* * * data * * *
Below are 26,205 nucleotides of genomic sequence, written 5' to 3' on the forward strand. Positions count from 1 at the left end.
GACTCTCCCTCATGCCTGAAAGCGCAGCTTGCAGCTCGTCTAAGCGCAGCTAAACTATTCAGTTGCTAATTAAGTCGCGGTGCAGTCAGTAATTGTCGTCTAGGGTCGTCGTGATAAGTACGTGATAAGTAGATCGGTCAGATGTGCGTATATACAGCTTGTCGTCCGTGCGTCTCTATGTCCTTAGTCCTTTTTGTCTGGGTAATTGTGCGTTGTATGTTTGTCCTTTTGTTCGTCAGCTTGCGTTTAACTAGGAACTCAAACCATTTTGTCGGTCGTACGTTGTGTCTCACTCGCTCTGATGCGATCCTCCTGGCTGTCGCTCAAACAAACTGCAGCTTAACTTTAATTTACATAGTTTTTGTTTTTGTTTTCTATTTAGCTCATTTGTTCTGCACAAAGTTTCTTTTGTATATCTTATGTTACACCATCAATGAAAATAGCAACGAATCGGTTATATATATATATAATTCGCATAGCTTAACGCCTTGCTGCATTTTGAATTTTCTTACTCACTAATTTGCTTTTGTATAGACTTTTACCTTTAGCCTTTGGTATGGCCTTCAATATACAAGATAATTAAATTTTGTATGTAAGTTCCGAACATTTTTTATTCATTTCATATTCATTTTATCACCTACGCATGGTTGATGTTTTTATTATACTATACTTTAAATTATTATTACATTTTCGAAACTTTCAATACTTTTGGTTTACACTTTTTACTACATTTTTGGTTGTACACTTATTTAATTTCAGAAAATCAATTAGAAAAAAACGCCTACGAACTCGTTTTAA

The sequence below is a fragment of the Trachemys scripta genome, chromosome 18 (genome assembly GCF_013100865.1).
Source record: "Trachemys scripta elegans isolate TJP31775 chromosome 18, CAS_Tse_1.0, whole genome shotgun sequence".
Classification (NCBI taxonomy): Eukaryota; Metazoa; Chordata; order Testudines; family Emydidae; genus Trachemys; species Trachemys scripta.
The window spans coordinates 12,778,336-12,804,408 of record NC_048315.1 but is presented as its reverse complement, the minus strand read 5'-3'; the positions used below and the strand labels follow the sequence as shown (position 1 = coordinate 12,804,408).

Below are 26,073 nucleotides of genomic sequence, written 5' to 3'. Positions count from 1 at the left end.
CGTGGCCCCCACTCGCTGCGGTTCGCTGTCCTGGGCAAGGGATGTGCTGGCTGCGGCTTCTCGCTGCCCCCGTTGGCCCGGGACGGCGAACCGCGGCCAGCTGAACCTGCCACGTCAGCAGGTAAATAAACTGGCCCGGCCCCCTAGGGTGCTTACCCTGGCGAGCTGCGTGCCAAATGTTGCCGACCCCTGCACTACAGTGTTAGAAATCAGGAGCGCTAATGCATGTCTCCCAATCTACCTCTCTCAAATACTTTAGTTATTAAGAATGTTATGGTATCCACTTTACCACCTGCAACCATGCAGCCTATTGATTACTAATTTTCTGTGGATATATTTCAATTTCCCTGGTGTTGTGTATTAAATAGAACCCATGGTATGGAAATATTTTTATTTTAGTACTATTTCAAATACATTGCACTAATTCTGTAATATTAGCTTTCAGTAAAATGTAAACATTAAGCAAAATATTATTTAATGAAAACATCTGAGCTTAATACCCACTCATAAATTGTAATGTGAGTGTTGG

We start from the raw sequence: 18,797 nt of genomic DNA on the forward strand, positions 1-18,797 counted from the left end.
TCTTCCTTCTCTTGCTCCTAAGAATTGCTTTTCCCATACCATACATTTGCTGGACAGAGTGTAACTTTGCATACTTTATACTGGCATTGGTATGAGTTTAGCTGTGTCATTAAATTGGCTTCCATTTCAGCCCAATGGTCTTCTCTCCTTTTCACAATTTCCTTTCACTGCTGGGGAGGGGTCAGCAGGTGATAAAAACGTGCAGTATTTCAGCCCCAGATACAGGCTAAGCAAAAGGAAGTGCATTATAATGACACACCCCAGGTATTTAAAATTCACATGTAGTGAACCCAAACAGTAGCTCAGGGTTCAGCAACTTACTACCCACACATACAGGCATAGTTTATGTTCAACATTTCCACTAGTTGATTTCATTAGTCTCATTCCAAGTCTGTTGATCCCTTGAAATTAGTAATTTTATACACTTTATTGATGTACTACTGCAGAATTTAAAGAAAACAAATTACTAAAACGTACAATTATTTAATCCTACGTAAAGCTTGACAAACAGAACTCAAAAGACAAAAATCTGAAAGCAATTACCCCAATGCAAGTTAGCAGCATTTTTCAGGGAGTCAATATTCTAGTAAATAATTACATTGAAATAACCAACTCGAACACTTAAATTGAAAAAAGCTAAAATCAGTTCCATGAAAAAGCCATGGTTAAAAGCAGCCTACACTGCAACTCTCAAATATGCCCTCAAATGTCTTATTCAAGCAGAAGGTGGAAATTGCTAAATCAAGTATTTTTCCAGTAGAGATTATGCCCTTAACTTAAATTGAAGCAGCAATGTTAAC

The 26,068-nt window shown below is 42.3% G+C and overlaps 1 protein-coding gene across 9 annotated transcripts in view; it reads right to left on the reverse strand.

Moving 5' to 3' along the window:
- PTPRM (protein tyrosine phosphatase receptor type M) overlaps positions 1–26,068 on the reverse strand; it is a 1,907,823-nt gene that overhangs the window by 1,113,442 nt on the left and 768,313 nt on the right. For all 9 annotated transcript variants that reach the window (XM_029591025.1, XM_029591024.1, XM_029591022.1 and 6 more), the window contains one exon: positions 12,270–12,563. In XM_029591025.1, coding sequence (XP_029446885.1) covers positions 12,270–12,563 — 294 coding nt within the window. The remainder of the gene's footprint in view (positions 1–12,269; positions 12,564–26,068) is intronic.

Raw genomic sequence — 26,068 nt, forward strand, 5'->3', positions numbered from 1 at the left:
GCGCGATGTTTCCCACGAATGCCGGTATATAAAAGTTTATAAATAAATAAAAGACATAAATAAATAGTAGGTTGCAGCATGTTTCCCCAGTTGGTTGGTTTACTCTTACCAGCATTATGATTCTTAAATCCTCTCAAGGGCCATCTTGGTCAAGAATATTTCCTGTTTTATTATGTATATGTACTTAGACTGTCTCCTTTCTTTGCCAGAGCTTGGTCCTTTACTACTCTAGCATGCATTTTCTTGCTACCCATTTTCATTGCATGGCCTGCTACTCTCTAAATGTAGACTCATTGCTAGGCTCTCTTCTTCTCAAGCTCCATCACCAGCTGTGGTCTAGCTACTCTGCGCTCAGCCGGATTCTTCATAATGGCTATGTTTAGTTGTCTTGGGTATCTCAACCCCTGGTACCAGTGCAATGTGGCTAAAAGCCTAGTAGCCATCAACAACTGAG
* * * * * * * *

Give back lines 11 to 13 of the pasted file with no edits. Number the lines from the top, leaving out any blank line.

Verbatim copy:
The 26,068-nt window shown below is 42.3% G+C and overlaps 1 protein-coding gene across 9 annotated transcripts in view; it reads right to left on the reverse strand.

Moving 5' to 3' along the window:
- PTPRM (protein tyrosine phosphatase receptor type M) overlaps positions 1–26,068 on the reverse strand; it is a 1,907,823-nt gene that overhangs the window by 1,113,442 nt on the left and 768,313 nt on the right. For all 9 annotated transcript variants that reach the window (XM_029591025.1, XM_029591024.1, XM_029591022.1 and 6 more), the window contains one exon: positions 12,270–12,563. In XM_029591025.1, coding sequence (XP_029446885.1) covers positions 12,270–12,563 — 294 coding nt within the window. The remainder of the gene's footprint in view (positions 1–12,269; positions 12,564–26,068) is intronic.